First, as already noted, the danger that one or more importing nations will simply not be able to pay for oil is immediate, within a matter of months. To be sure, following the lifting of the embargoes early in 1974, supplies have been adequate and payments strains moderate-a lull made possible by the various bilateral improvisations, by IMF or particular relief efforts, by some initial shrinkage in oil consumption, and by inadvertent OPEC financing arising from transitional delays in the actual transfer of funds through the major oil companies to the OPEC countries. The public alarm of a year ago has consequently waned. Yet several observers who have tried to work out projections of balance-of-payments and debt-carrying potentials cannot see how some important countries, even in 1975, can finance the scale of impending payments that each of them must somehow transfer across its own exchanges if oil is to flow, if the world economy is to have its prime energy supply, and if the four conditions stated at the outset of this article are to be fulfilled.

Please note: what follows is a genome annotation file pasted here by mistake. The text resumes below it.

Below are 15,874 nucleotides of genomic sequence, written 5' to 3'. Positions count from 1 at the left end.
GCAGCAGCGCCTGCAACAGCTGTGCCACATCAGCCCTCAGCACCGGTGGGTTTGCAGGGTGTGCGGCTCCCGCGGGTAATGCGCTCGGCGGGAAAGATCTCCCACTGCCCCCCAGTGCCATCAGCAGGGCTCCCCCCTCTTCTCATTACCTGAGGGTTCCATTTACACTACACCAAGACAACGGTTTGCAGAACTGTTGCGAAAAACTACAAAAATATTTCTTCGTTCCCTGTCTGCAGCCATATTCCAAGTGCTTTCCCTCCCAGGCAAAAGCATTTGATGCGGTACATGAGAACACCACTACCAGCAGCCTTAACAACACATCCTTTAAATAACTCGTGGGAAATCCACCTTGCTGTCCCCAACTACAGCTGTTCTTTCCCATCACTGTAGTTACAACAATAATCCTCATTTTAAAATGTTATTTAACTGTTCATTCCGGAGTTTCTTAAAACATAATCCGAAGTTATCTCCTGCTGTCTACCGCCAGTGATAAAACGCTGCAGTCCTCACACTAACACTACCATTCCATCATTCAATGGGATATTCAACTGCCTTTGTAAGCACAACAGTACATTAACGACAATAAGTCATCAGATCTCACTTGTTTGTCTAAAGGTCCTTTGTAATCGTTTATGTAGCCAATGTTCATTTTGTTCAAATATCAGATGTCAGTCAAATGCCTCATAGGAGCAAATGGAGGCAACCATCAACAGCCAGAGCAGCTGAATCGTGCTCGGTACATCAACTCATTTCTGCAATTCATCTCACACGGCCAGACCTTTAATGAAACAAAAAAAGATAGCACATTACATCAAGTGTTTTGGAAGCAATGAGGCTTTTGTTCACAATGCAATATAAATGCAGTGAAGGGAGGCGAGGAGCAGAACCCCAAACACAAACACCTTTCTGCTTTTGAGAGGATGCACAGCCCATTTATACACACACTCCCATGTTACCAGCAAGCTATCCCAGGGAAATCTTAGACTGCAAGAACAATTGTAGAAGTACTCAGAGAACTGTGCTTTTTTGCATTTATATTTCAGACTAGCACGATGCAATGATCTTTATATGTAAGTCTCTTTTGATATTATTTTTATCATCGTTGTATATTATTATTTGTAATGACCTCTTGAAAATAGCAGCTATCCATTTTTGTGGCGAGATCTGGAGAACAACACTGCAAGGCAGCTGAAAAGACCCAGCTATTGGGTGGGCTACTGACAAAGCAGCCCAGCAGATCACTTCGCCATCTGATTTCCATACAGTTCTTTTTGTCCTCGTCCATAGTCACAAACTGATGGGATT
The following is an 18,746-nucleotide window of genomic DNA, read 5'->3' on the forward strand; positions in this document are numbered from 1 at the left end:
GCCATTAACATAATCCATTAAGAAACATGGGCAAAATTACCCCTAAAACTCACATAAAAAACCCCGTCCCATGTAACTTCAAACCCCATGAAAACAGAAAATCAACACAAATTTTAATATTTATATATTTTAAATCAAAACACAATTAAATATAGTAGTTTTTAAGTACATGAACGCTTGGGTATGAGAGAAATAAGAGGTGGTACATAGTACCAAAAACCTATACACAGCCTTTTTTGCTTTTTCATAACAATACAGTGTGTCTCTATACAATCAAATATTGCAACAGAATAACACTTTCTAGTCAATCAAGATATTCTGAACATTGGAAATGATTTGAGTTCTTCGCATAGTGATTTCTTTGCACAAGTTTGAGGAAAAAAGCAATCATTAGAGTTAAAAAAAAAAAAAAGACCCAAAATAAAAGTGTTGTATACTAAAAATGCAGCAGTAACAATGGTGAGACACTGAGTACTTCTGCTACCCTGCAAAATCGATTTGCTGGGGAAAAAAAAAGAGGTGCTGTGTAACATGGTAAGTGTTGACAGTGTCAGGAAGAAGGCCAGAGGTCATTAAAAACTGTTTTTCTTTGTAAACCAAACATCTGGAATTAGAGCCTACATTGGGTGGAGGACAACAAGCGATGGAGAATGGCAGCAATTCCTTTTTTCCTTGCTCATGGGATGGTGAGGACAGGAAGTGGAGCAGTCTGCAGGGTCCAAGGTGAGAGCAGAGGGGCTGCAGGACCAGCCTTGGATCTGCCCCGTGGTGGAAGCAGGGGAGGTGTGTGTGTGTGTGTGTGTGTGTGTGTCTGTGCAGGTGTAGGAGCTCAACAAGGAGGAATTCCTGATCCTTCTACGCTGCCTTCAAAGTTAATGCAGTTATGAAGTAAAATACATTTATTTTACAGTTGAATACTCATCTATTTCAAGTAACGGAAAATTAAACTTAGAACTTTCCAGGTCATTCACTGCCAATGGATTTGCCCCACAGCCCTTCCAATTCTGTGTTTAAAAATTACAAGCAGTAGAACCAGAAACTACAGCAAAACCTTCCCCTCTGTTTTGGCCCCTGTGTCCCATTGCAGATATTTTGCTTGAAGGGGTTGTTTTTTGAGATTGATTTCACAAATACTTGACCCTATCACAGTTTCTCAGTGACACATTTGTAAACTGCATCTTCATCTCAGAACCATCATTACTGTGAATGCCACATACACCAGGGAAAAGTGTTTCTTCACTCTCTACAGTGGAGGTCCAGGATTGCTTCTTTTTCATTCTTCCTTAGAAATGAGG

Second, brinkmanship is simply not a workable approach. It assumes an ignorance or susceptibility to pressure that does not exist among the OPEC countries; and most of all it postulates, or appears to postulate, an irreducible conflict of interest between oil producers and oil importers. Obviously, on the narrow question of price, their interests differ. From the standpoint of the consumers, it is argued that a reduction in the oil price would scale down the transfer problem; and that adaptation by the oil-importing countries would be relatively much less disruptive if the price were then to rise subsequently in modest increments from an adjusted lower level. But it is also argued, especially by producer countries, that continuing increases in the prices of their major imports, not entirely attributable to the increase in energy costs, should be taken into consideration in any discussion of the stabilization of future oil prices. Whatever chance there is for resolving the price question must surely depend, however, upon the development of much closer understanding, and the articulation of mutual interests, among the oil producers and the oil consumers. And the first step toward any such understanding must just as surely lie in beginning to discuss, together, the problems of transferring payments and the opportunities for constructive investment in the setting as it actually exists at the end of 1974. In the end, all the countries will have to act in a reasonably concerted manner if solutions are to emerge.